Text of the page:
Washington Extra – Pirate justice

The U.S. government would surely love to get its revenge on Julian Assange, and the Justice Department says a criminal investigation has already begun. But specialists in espionage law tell us that peculiarities of American law make it virtually impossible to bring a successful case against Assange, even if he were to set foot on U.S. soil. Evidence would be needed that defendants were in contact with representatives of a foreign power and intended to provide them with secrets, evidence that has not yet surfaced. SWITZERLAND/

So although the leaked documents may make intelligence sharing harder in the future, and may make foreign governments reluctant to trust the U.S. with sensitive information, retribution could be tough.

Former Arkansas Governor Mike Huckabee took aim at whoever leaked the documents, saying they should be tried for treason and “executed.”  Others might yearn for a bit of pirate justice, for both Assange and the leaker.

Lady Gaga, WikiLeaks and :’(

WIKILEAKSWashington has been buzzing for days about Bradley Manning, the 23-year-old U.S. Army intelligence analyst at the heart of the investigation into the leak of a quarter-million State Department diplomatic cables by the whistleblower website WikiLeaks.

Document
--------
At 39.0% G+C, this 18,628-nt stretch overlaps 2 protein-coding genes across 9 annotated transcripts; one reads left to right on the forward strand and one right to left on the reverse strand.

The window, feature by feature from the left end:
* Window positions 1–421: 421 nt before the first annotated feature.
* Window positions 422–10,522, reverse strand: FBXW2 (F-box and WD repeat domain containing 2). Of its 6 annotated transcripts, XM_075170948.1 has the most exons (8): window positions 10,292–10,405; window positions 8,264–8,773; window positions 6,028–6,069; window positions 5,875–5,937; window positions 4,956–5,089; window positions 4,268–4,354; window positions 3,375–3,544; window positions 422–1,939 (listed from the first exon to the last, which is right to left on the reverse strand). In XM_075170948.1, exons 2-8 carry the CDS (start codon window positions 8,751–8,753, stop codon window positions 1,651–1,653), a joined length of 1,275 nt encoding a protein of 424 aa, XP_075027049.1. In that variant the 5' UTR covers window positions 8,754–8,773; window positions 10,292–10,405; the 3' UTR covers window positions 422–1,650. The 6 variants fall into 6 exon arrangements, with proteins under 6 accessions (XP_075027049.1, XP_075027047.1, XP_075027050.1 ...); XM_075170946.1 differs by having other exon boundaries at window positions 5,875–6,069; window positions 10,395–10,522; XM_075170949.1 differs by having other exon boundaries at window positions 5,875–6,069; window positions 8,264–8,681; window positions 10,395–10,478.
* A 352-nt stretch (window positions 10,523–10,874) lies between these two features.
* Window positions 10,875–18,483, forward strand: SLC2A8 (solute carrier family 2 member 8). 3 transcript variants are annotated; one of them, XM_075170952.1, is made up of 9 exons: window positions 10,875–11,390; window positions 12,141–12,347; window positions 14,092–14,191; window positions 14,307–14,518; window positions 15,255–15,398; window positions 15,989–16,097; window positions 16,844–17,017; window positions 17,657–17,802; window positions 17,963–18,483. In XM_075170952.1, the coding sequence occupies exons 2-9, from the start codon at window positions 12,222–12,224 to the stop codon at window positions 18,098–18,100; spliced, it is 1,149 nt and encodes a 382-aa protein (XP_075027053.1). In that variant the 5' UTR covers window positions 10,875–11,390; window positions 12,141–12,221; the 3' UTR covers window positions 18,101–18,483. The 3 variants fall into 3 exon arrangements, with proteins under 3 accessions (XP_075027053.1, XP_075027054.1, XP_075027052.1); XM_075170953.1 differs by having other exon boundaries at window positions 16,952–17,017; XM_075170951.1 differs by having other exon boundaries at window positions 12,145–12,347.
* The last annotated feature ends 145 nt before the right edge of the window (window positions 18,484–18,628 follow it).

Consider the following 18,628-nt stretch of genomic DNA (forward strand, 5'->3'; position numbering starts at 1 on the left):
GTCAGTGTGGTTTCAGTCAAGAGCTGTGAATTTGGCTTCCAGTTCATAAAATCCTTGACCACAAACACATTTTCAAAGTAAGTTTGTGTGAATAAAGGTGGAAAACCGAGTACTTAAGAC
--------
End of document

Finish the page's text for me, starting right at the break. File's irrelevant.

And then there’s the Lady Gaga connection.

Manning said he listened to the flamboyantly-dressed singer’s “Telephone” as he pulled the documents off a military server in Baghdad, according to a transcript of online chats Manning had with a former hacker, Adrian Lamo. The chats, which occurred earlier this year, were posted by Wired.com on June 10. Lamo confirmed details of the chats to Reuters.

“i would come in with music on a CD-RW labeled with something like ‘Lady Gaga’ … erase the music … then write a compressed split file … no-one suspected a thing. listened and lip-synched to Lady Gaga’s Telephone while exfiltrating possibly the largest data spillage in american history,” Manning wrote in the uncapitalized, lightly punctuated style of a webchat.

WikiLeaks spill reveals diplomats’ water cooler gossip

Some of the tidbits from the secret U.S. diplomatic cables unleashed by WikiLeaks show that diplomatic analysis can sometimes sound a whole lot like gossip. 

And just as when any private conversation goes public, it can be embarrassing for all involved. USA-CLINTON/

In the Case of the Compromised Cables, the unflattering descriptions of some of the world leaders will require all the diplomatic skill that U.S. officials can muster to soothe some of the world’s healthiest egos.